My brother and I look nothing alike. not only separated in age, but also in appearance, we’ve never even come close to being confused with one another. Ray and Jay Grayson, however, run into this problem all the time. They’re identical twins. After a school mixup leaves only Jay on the official class list, they decide to keep the ruse going. A dangerous act, but worth the risk to find out what it’s like to be an individual for once. In “Lost and Found”, Clements takes on a slightly worn premise, with slightly worn results. Although quite readable, with moments of excellence, “Lost and Found” does not reside at the top of the author’s formidable list of achievements.
It’s the first day at a new school for Jay Grayson. It would be the first day for Jay’s brother Ray, but he’s out sick. When Ray’s name doesn’t appear on any of the attendance lists, Jay soon realizes that the school doesn’t seem to know about his brother, and he likes it. After always being compared to his twin, Jay basks in the glory of being Ray-less for the day. After explaining the situation to his brother, and understanding that they’ll be in trouble when it’s all over, the two decide to maintain the illusion that only one of them exists. Each day they trade – one stays home while the other attends school. But when homework, friends, and girls begin to enter the equation, it turns out to be a more difficult experiment than they thought.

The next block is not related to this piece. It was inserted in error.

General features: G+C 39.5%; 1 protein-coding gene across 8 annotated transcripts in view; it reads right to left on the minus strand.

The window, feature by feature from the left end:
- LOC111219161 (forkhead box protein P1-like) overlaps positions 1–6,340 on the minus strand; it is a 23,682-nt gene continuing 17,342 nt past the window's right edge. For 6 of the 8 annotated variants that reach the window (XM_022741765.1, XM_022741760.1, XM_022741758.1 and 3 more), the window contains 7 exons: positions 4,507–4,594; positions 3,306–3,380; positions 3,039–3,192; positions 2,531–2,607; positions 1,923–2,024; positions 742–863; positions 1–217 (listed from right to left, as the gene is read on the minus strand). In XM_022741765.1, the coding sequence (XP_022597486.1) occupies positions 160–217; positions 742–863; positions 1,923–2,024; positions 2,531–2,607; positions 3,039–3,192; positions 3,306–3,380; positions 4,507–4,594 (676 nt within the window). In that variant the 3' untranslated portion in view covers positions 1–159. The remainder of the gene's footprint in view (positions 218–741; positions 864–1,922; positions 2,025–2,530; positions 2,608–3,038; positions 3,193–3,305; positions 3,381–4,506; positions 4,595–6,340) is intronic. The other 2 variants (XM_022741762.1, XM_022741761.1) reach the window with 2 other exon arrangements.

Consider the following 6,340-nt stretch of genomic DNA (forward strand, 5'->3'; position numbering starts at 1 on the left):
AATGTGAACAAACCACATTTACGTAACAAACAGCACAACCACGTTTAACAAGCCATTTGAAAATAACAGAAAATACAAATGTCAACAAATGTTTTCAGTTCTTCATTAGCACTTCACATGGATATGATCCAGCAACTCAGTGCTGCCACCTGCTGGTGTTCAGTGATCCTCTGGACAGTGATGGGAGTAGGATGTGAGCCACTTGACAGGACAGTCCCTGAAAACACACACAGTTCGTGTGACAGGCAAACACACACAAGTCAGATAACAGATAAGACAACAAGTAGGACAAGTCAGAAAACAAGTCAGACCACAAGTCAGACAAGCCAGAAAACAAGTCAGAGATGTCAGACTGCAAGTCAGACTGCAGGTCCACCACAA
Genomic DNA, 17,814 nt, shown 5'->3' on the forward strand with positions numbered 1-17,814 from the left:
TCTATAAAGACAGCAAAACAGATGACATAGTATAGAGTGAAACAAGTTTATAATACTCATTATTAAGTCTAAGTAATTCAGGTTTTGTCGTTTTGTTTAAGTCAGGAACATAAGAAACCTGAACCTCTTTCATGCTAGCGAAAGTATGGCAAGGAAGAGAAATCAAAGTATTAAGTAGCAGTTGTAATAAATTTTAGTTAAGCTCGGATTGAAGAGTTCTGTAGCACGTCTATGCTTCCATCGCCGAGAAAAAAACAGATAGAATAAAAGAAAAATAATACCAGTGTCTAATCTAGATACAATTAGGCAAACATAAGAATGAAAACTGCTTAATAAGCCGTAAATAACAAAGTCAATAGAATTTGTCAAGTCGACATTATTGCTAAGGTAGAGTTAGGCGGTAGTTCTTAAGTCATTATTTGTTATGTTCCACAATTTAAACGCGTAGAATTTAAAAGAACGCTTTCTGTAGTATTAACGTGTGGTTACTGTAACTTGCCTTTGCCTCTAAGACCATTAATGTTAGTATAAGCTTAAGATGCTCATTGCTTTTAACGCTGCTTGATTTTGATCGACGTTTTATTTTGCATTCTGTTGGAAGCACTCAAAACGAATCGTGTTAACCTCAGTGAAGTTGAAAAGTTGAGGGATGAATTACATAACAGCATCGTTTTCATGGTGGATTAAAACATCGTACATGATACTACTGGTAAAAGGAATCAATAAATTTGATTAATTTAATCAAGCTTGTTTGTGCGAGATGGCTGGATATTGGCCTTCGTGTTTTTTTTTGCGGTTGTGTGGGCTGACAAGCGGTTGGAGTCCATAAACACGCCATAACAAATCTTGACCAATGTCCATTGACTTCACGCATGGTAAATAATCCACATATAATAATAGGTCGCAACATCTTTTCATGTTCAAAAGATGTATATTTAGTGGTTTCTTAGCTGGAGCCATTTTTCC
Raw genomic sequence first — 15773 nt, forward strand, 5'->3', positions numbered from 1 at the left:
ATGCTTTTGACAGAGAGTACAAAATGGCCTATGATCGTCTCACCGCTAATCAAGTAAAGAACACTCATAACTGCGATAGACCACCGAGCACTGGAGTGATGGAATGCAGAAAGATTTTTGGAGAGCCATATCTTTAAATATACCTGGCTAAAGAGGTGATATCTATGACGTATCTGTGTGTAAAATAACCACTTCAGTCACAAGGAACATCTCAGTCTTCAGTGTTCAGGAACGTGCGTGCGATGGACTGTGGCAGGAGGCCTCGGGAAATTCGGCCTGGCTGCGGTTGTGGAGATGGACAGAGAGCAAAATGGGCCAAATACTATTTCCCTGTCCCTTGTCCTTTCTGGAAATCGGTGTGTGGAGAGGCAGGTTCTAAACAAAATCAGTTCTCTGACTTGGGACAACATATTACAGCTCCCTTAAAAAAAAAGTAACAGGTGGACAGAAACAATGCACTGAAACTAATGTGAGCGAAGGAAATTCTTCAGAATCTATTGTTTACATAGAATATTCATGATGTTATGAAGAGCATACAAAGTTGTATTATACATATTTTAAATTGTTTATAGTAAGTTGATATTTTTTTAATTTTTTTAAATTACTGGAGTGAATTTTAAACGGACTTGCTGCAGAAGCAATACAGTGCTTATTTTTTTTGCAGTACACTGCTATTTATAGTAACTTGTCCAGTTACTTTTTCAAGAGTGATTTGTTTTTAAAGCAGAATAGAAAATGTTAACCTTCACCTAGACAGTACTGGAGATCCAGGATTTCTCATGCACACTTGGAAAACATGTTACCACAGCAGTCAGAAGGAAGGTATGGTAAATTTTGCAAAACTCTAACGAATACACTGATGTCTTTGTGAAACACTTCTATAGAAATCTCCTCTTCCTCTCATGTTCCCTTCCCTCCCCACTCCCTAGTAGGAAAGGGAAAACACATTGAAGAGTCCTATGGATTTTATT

Clements, famous for his realistic fiction school stories, does his best to inhabit the mind of a kid, as evidenced by passages like this:
The situation reminded Ray of their collection of Star Wars action figures. Because he and Jay used to pop off the heads and switch them around to make new characters. If you plug Boba Fett’s head onto Luke’s body, you’ve got Boba-Lu. Or Princess Leia’s head onto Chewbacca’s body makes Chewleia. And right now, it was Jay’s body with Ray’s head on it. And in math class that wasn’t so good.
For kids, that’s an attention-getter of a paragraph. Something they can see themselves in.
At a certain point, however, the plot loses steam. The switching back and forth between the twins gets a bit tedious and their cover is blown in a fairly mundane way. While not his finest, “Lost and Found” will still appeal to Clements fans. Readers new to this author should begin with “Frindle”, “School Story”, and “No Talking”.
Also reviewed by Literate Lives.
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